Damage done – gold and silver pause but poised

The Tsunamis haven’t struck, but are on the way. The damage has been done! Gold and silver pause ahead of strong moves!   

Gold TodayGold closed in New York at $1,326.50 up from $1,318.90 on Monday a rise of $7.60.  In Asia the gold price began to pull back and continued in London, dropping to $1,308 before reversing higher.  

  • The $: € recovered to $1.1092 from $1.1004 before starting to weaken again before New York opened.
  • The dollar index moved lower to 95.97 from 96.37.
  • The Yen recovered slightly [102.31 down from 101.70].
  • The Yuan was stabilizing to 6.645 from 6.65 yesterday.

Yuan Gold Fix

Trade Date Contract Benchmark Price AM Benchmark Price PM
2016  06  28

2016  06  27

SHAU

SHAU

282.65

283.36

282.15

283.43

Dollar equivalent @ $1: 6.6446

$1: 6.6412

$1,323.11

$1,325.41

$1,320.75

$1,327.42

The Yuan ‘fixing’ continues to lower the Yuan against all currencies, as you can see above. The Yuan is headed lower and will continue to do so, retreating from levels it was taken to by a rising dollar. After the current pause as the full weight of the ‘Brexit” earthquake is fully assessed by global markets we expect aftershocks to strike in the financial world.

It is important for gold investors to realize that gold is simply reflecting the real weakness of all currencies, from now on. As a result of the tectonic shifts in the monetary world that have been triggered by the U.K. leaving the E.U., we have seen the first change, of many to come, in the global economy.

LBMA price setting:  $1,312.00 down from Monday 27th June’s $1,324.60.

The gold price in the euro was set at €1,200.92 down €0.040 from Monday’s €1,200.96.

Ahead of New York’s opening, the gold price was trading at $1,310.70 and in the euro at €1,183.05.  

Silver Today –The silver price closed in New York on Monday at $17.75 up from Friday’s $17.72 a rise of 3 cents. Ahead of New York’s opening the silver price stood at $17.63.   

Price Drivers

We live in a time of consequences that will bring gold into an active role in the global monetary system!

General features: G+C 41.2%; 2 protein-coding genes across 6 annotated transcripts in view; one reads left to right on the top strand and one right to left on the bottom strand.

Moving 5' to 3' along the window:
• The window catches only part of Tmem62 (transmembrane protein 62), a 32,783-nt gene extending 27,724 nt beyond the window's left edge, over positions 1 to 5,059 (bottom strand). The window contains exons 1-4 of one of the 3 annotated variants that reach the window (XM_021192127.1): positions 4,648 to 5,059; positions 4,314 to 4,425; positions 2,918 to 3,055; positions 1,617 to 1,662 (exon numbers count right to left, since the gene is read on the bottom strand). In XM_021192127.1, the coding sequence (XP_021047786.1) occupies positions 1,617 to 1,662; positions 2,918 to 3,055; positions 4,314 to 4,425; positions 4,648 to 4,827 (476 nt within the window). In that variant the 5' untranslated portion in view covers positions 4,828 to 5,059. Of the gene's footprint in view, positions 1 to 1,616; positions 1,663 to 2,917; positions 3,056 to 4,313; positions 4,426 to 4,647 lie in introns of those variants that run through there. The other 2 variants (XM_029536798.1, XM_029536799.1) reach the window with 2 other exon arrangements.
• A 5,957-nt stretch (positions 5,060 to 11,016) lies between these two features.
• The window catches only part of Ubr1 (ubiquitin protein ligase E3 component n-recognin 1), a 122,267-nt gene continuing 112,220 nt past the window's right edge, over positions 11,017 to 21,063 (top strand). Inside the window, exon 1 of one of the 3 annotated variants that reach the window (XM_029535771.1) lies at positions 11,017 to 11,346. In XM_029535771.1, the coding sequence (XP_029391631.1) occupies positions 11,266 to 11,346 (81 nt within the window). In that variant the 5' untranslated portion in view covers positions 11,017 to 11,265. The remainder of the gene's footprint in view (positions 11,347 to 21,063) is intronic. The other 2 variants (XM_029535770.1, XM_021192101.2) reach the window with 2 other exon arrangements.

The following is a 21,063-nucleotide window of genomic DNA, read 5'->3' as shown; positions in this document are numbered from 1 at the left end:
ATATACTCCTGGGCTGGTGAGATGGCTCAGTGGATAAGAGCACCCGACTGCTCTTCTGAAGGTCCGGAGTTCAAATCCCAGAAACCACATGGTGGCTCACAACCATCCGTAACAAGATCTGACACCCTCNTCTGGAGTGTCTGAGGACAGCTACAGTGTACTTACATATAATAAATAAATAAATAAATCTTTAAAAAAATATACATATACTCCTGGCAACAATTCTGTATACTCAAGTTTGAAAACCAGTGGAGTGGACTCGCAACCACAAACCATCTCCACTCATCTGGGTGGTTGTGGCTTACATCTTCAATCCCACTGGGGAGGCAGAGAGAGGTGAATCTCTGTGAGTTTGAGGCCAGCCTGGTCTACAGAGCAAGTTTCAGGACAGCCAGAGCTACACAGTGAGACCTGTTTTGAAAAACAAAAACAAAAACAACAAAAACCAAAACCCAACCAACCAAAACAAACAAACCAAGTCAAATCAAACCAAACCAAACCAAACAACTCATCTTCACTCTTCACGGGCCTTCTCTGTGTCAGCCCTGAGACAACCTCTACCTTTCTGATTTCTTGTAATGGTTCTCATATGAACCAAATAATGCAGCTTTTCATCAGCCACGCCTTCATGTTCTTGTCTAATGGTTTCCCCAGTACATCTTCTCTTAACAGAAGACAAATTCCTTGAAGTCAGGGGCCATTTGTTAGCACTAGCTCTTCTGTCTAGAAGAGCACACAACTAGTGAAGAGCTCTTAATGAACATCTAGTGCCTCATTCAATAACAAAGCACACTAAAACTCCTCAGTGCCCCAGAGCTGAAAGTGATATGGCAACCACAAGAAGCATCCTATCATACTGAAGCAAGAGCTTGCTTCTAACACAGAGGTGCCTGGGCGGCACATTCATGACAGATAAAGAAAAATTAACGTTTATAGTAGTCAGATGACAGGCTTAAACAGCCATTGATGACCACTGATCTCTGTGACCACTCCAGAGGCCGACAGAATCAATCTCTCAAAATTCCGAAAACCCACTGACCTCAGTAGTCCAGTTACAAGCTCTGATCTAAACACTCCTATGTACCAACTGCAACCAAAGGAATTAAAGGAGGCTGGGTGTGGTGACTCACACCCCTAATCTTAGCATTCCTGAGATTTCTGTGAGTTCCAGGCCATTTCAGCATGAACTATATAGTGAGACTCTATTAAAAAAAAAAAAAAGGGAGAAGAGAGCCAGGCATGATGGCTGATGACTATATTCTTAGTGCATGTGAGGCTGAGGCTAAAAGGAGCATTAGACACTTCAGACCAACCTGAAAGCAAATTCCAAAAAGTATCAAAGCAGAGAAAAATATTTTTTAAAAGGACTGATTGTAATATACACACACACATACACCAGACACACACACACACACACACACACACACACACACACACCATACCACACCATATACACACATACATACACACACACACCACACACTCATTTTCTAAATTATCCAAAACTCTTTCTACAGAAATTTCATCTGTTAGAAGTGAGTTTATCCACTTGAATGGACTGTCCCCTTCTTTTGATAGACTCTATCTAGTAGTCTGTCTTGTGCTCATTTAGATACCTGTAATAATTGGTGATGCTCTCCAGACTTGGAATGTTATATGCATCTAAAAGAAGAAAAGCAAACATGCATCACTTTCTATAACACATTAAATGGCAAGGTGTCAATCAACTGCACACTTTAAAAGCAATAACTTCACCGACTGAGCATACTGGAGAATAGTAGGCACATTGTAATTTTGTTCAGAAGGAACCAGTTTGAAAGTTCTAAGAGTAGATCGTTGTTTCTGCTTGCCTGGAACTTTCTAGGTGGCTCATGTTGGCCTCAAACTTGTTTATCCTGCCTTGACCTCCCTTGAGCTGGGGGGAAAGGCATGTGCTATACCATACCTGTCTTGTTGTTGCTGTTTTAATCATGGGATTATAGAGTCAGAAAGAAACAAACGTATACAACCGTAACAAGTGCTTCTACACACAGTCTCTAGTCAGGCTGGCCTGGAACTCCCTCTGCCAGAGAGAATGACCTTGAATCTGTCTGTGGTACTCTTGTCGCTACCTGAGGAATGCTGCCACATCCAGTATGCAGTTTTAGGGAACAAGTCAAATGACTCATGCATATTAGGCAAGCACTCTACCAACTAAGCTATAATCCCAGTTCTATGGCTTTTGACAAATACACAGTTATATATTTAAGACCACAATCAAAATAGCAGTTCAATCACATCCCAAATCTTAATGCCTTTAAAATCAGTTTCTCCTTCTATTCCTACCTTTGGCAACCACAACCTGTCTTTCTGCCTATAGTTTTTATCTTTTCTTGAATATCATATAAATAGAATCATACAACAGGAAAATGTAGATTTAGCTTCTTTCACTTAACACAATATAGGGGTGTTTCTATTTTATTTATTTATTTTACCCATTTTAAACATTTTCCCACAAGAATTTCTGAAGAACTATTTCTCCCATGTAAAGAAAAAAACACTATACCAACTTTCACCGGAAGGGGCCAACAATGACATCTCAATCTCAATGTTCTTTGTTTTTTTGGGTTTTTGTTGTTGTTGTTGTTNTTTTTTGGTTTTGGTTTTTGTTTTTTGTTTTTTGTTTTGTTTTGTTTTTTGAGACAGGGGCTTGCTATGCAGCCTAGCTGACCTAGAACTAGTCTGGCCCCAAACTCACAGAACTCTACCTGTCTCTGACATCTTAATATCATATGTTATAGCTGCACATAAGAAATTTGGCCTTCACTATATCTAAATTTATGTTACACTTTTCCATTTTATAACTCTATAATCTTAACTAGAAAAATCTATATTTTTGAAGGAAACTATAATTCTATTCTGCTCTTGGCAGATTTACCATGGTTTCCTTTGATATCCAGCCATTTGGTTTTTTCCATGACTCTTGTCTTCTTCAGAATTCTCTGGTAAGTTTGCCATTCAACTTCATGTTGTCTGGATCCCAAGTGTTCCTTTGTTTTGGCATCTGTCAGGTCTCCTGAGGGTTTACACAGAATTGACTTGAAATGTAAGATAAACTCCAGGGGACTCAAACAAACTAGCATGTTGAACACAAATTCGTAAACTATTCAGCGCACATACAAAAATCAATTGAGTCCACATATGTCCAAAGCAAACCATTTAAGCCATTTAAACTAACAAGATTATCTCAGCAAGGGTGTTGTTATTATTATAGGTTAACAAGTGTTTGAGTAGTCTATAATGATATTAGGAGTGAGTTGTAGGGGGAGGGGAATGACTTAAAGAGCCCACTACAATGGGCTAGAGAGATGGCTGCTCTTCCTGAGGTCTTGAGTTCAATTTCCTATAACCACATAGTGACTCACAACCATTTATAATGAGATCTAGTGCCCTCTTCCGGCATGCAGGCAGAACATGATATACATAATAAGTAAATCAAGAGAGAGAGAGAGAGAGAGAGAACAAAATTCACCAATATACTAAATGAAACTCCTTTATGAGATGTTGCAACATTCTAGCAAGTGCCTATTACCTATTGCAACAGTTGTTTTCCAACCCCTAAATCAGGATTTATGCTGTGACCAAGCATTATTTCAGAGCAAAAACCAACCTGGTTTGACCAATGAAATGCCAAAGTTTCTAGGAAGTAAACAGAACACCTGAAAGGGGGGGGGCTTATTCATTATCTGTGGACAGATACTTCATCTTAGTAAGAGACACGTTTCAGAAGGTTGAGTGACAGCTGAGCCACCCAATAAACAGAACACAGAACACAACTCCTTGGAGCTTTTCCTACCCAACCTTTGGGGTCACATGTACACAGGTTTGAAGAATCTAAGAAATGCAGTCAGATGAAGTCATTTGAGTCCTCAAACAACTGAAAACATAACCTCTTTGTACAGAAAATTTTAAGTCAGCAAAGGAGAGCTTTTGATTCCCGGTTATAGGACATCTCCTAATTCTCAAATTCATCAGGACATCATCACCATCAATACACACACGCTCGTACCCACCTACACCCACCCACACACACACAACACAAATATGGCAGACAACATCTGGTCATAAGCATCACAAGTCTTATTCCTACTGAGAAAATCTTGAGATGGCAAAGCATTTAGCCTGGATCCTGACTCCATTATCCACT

• The economic growth in China has been at the expense of the developed world. In 2000 80% of global cash flow went to the developed world. By 2020 only 34 % will go to the emerging world. At the moment the developed world gets around 55% of the global cash flow. This is the foundation of the economic decay of the developed world.
  • The credit crisis in 2008 was a separate event of euphoric attitudes towards credit. Whether in auto finance or at government level the same view of credit persists and encouraged.
  • The developed world is experiencing severe deflationary pressures, which are ameliorated to the point where they are barely visible due to various forms of quantitative easing. The result appears to be nearly zero inflation.  We are waiting to see inflation burst upon us.  There is a point where deflation and inflation stop compensating each other and combine to trigger rocketing inflation. The classic case of this was in Germany in 1923 in the Weimar Republic. The root cause first showed itself in 2008 from which the world has not yet emerged.
  • Political institutions have either been emasculated due to ‘hung’ governments or lack of will to really promote growth. Crises initiate the process of loss of control by governments triggering further socio/political crises. Brexit appears to be a start in a long series of events which will breed further crises. [More in our newsletters – subscribe below]

We look to Europe for the next crisis. It is likely to spawn protectionism and potential capital controls as the world moves into reverse gear in the process of globalization.

Gold ETFs – On Monday the holdings of the SPDR gold ETF (GLD) again jumped 13.068 tonnes to a holding of 947.381 tonnes and the holdings of the Gold Trust (IAU) rose 0.45 of a tonne to take the holdings to 202.36 tonnes.

Since January 4th this year, the holdings of these two gold ETFs have risen 352.955 tonnes.

Silver –Silver prices are still ready to go full pelt, after this short-term consolidation.

Julian D.W. Phillips

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